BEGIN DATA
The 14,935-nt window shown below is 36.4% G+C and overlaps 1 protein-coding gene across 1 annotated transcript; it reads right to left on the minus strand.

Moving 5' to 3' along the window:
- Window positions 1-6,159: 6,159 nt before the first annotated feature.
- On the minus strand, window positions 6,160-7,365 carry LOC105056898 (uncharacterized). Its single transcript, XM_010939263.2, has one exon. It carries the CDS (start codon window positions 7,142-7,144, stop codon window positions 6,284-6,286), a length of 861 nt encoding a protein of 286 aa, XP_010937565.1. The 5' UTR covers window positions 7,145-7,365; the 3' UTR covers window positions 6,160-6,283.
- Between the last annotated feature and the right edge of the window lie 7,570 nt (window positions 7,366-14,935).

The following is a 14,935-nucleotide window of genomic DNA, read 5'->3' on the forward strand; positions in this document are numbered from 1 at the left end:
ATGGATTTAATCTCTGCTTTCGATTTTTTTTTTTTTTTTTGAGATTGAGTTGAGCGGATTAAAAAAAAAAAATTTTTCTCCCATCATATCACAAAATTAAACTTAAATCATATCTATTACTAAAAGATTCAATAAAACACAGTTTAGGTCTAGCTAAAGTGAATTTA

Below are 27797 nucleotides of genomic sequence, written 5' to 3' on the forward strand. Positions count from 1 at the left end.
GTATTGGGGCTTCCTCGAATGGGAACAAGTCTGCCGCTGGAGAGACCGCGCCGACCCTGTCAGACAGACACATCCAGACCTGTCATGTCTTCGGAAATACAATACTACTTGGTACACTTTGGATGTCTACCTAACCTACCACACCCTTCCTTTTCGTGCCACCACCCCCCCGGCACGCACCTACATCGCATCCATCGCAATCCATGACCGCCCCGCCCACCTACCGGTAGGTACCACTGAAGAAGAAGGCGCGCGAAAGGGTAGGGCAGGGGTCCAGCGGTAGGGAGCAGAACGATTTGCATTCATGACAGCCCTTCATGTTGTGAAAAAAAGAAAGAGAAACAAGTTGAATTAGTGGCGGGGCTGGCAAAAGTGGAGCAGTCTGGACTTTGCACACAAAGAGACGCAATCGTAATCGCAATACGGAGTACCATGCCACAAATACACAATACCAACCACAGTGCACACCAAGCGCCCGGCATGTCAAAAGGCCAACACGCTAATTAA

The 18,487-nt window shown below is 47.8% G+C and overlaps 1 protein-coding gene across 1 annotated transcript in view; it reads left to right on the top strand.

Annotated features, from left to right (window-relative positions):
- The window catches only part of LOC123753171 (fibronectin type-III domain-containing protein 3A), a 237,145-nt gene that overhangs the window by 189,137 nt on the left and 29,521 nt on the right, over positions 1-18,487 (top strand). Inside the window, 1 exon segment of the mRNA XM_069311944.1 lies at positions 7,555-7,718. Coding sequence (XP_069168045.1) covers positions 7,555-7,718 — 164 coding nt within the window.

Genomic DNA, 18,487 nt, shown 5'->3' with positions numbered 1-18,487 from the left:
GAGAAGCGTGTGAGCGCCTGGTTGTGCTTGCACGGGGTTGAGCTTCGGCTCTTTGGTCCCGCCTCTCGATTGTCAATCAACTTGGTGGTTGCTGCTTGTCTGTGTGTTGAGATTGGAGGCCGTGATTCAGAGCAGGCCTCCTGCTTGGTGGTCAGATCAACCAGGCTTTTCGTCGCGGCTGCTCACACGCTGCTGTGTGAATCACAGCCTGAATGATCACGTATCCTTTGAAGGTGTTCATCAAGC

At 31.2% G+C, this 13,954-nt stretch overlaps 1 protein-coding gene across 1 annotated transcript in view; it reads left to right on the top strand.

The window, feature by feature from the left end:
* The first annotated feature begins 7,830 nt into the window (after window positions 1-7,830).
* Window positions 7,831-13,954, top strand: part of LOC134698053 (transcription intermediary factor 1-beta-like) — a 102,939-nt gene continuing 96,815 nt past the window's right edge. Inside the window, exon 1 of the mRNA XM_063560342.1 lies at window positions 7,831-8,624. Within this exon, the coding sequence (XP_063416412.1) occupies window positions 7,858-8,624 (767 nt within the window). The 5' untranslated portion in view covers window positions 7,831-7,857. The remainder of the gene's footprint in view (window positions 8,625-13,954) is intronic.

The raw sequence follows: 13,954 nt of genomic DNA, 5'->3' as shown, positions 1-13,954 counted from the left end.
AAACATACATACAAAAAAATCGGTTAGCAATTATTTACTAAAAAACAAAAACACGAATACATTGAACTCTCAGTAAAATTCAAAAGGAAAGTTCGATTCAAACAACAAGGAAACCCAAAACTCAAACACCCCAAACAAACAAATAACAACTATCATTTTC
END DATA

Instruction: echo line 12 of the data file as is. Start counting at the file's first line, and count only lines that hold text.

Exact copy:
- The window catches only part of LOC123753171 (fibronectin type-III domain-containing protein 3A), a 237,145-nt gene that overhangs the window by 189,137 nt on the left and 29,521 nt on the right, over positions 1-18,487 (top strand). Inside the window, 1 exon segment of the mRNA XM_069311944.1 lies at positions 7,555-7,718. Coding sequence (XP_069168045.1) covers positions 7,555-7,718 — 164 coding nt within the window.